- Rufus: I just think it’s better to have ideas. I mean, you can change an idea, changing a belief is trickier. People die for it, people kill for it. The whole of existence is in jeopardy right now, because of the Catholic belief structure regarding this plenary indulgence bullshit. Bartleby and Loki, whether they know it or not, are exploiting that belief. And if they’re successful, you, me… ALL of this ends in a heartbeat, all over a belief.
Man, I can’t describe with words how much sense that made to me in that moment. I thought about my own ideas vs my beliefs and it was exactly like that. Allow me to demonstrate it with a simple example:
I always wondered how many hours you need of sleep per night in order to be healthy. More is better? Less is better? I used to struggle with sleeping less than 7 hours back in Auckland. Usually between 7 and 8 was my ideal length of sleep, but I couldn’t help but notice there “should be” a way to train yourself to need less. I had the “idea” that there was a method, and as itself, that idea made sense to me. So I started looking around, asking and reading information about sleep patterns, brain functionality and such. Up to that point, my idea was easily challenged by more and new information, and it kept changing from one side to the other. So far so good.
Then I found a meditation group in the city, and since I wanted to learn how to meditate since I was a teen I took classes gladly and they mentioned that meditation helped to increase the quality of sleep patterns, by getting your mind into an alpha-like state and so, if you meditate long enough and frequently enough, you would need less sleep. That was perfect! I embraced this new idea, and in time, I also embraced the centre I was attending as my own spiritual school and home. I became a disciple on this meditation technique, and under this meditation teacher.
Under his guidance, I learned that practice makes perfect so I started getting up early, at 5 am, to meditate for half an hour and then eventually an hour. At the beginning it was new and exciting so I was motivated enough to get up and do it. I found that it gave me energy and drive during my day, so I kept doing it. I became eventually convinced I could sleep less by meditating. That initial idea slowly became stronger, sturdier. It became a belief. I believed I had the way to sleep less and be fine.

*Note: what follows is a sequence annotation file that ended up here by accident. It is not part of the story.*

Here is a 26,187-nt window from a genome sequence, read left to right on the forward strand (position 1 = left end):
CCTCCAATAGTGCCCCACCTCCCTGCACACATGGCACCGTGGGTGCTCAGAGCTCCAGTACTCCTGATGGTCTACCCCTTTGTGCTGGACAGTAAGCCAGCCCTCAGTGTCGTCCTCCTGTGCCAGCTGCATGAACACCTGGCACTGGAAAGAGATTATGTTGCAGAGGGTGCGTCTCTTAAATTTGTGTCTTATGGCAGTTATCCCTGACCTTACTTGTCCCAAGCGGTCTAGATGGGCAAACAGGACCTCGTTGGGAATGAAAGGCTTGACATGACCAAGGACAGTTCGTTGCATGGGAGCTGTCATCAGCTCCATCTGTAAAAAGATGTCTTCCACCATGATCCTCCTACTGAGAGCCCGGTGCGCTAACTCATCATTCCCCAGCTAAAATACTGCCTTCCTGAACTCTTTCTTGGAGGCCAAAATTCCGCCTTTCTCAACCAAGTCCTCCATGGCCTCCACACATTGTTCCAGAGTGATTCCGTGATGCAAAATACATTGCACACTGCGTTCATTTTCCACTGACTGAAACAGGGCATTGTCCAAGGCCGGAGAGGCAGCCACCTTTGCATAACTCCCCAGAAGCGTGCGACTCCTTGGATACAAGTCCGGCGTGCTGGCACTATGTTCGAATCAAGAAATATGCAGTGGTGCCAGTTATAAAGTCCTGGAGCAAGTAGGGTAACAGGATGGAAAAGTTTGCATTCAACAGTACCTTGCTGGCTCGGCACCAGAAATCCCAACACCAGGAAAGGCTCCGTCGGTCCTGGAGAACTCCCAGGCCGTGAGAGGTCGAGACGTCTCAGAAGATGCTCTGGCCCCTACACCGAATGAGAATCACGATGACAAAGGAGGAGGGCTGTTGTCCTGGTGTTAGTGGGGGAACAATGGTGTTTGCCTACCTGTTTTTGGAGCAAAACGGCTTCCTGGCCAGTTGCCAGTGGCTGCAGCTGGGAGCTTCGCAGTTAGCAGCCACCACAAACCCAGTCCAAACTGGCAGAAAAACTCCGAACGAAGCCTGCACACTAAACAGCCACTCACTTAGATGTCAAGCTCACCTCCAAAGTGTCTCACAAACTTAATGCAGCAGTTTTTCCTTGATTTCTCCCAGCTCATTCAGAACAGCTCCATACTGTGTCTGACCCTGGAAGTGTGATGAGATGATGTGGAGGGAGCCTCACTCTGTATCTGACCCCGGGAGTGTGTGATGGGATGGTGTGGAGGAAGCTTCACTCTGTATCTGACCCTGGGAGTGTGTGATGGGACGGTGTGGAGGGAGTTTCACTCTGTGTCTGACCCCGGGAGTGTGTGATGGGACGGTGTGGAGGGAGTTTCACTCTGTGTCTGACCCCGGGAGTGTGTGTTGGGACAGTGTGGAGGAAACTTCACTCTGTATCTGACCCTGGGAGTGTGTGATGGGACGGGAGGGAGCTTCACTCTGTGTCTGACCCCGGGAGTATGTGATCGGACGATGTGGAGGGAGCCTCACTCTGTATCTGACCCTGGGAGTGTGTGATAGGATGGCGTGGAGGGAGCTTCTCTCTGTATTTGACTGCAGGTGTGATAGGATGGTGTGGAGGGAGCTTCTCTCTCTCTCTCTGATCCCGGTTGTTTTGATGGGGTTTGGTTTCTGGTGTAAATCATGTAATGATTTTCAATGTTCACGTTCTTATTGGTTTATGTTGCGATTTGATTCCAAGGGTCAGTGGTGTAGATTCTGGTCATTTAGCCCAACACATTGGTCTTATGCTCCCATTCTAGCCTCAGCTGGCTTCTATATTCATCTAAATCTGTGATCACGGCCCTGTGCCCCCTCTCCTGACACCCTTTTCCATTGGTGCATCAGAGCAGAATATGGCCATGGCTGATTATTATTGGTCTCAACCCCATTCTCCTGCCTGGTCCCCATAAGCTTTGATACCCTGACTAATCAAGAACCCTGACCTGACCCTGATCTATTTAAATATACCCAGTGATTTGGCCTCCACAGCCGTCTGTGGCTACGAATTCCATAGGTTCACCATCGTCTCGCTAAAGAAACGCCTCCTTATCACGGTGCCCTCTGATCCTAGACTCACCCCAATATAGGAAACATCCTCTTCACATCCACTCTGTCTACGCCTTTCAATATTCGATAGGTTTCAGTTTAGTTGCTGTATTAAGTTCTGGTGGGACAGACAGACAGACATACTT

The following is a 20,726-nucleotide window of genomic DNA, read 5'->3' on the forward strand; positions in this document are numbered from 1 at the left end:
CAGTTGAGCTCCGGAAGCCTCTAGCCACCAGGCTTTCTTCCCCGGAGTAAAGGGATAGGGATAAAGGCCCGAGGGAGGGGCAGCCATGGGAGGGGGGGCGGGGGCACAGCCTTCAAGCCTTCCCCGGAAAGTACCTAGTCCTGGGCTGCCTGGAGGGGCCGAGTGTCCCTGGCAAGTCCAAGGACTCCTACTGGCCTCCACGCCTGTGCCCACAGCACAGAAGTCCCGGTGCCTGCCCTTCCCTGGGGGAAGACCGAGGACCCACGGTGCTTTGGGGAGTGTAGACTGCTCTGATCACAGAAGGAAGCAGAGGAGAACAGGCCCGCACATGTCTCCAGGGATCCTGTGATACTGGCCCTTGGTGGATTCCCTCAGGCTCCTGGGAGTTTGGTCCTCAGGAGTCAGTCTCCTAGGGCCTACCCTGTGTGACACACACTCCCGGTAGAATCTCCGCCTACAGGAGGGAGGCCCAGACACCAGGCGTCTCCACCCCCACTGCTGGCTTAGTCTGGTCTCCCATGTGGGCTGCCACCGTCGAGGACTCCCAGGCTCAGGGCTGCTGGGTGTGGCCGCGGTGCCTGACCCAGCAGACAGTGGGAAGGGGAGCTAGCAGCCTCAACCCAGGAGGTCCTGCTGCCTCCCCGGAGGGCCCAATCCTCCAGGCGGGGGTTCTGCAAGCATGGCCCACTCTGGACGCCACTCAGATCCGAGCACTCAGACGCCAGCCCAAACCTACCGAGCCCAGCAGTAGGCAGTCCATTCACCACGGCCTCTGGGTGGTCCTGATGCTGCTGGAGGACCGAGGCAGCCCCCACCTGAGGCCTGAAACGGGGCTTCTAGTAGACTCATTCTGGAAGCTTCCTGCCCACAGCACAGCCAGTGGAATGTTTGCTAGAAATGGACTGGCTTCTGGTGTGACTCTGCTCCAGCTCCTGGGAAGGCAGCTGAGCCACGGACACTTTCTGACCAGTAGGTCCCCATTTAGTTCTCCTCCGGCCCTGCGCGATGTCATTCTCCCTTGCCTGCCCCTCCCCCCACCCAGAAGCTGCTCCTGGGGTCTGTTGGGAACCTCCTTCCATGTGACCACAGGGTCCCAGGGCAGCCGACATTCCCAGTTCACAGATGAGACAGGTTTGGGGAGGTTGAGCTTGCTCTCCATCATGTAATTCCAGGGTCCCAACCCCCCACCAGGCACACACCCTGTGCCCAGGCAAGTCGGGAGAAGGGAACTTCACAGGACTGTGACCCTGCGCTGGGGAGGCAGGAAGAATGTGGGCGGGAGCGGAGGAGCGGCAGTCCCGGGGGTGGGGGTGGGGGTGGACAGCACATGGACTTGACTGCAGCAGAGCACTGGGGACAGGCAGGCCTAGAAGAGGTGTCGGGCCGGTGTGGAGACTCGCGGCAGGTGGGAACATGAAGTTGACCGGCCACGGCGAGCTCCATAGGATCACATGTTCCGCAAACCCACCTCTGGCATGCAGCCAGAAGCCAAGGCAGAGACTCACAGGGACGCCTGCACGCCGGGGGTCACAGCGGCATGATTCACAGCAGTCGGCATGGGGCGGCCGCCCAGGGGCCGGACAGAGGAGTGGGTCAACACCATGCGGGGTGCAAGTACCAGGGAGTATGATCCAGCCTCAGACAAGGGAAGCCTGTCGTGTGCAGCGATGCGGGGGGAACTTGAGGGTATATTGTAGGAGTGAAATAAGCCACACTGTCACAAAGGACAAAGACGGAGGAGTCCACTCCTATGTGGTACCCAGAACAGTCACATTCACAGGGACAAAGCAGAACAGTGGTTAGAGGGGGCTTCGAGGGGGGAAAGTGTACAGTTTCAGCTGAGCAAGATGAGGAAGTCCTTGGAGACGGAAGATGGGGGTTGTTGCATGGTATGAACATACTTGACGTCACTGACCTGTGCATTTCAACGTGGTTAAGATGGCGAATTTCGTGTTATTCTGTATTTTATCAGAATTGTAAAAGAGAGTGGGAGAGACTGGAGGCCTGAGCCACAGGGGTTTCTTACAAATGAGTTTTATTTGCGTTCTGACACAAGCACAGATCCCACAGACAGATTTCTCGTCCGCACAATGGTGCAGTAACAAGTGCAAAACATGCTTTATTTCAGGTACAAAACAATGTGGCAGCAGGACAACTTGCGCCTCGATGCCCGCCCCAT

But after a year or so my body started giving me some alerts. My sleep was intermittent, whilst before this whole thing I used to sleep like a rock. I found myself fighting the desire to go back to sleep instead of actually meditating. I spent that hour sitting down, with my head bouncing up and down like a bubblehead doll, and having the worst of times. I was not enjoying meditation either. I got up with my eyes half closed, dragged my body to the floor and sat down, and then snoozed for that hour or so until my alarm got me up. My day had a tiring feeling altogether. Since I had stopped drinking coffee by then, I suddenly found myself wanting something to wake me up during the day. So I had some coffee which helped a little, but I now had this belief that drinking coffee was bad, evil. Not to accuse my meditation centre of that, but it was generally frowned upon, since they’re not allowed to drink alcohol, smoke or do drugs. I didn’t do any of that, but when I felt very sleepy I just wanted a hot cup of coffee and my belief guilted me into not doing that.